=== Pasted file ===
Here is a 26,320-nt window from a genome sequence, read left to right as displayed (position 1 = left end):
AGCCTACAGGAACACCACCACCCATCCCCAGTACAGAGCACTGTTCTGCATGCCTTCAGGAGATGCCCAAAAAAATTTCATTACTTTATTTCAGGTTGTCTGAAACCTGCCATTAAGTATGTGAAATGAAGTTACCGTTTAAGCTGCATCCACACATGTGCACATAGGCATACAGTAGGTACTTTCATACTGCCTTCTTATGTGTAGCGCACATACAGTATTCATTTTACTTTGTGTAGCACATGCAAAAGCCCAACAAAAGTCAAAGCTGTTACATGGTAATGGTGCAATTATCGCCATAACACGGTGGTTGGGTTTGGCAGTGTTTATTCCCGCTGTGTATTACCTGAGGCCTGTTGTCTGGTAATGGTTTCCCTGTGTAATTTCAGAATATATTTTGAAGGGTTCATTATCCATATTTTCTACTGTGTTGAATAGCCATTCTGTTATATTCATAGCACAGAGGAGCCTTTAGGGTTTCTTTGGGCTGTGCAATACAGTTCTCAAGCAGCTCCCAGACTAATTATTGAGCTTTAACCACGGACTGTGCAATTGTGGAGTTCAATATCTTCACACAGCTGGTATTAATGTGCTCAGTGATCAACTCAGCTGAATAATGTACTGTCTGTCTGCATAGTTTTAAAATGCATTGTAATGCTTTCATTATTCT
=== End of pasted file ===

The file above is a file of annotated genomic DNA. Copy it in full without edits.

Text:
Here is a 26,320-nt window from a genome sequence, read left to right as displayed (position 1 = left end):
AGCCTACAGGAACACCACCACCCATCCCCAGTACAGAGCACTGTTCTGCATGCCTTCAGGAGATGCCCAAAAAAATTTCATTACTTTATTTCAGGTTGTCTGAAACCTGCCATTAAGTATGTGAAATGAAGTTACCGTTTAAGCTGCATCCACACATGTGCACATAGGCATACAGTAGGTACTTTCATACTGCCTTCTTATGTGTAGCGCACATACAGTATTCATTTTACTTTGTGTAGCACATGCAAAAGCCCAACAAAAGTCAAAGCTGTTACATGGTAATGGTGCAATTATCGCCATAACACGGTGGTTGGGTTTGGCAGTGTTTATTCCCGCTGTGTATTACCTGAGGCCTGTTGTCTGGTAATGGTTTCCCTGTGTAATTTCAGAATATATTTTGAAGGGTTCATTATCCATATTTTCTACTGTGTTGAATAGCCATTCTGTTATATTCATAGCACAGAGGAGCCTTTAGGGTTTCTTTGGGCTGTGCAATACAGTTCTCAAGCAGCTCCCAGACTAATTATTGAGCTTTAACCACGGACTGTGCAATTGTGGAGTTCAATATCTTCACACAGCTGGTATTAATGTGCTCAGTGATCAACTCAGCTGAATAATGTACTGTCTGTCTGCATAGTTTTAAAATGCATTGTAATGCTTTCATTATTCT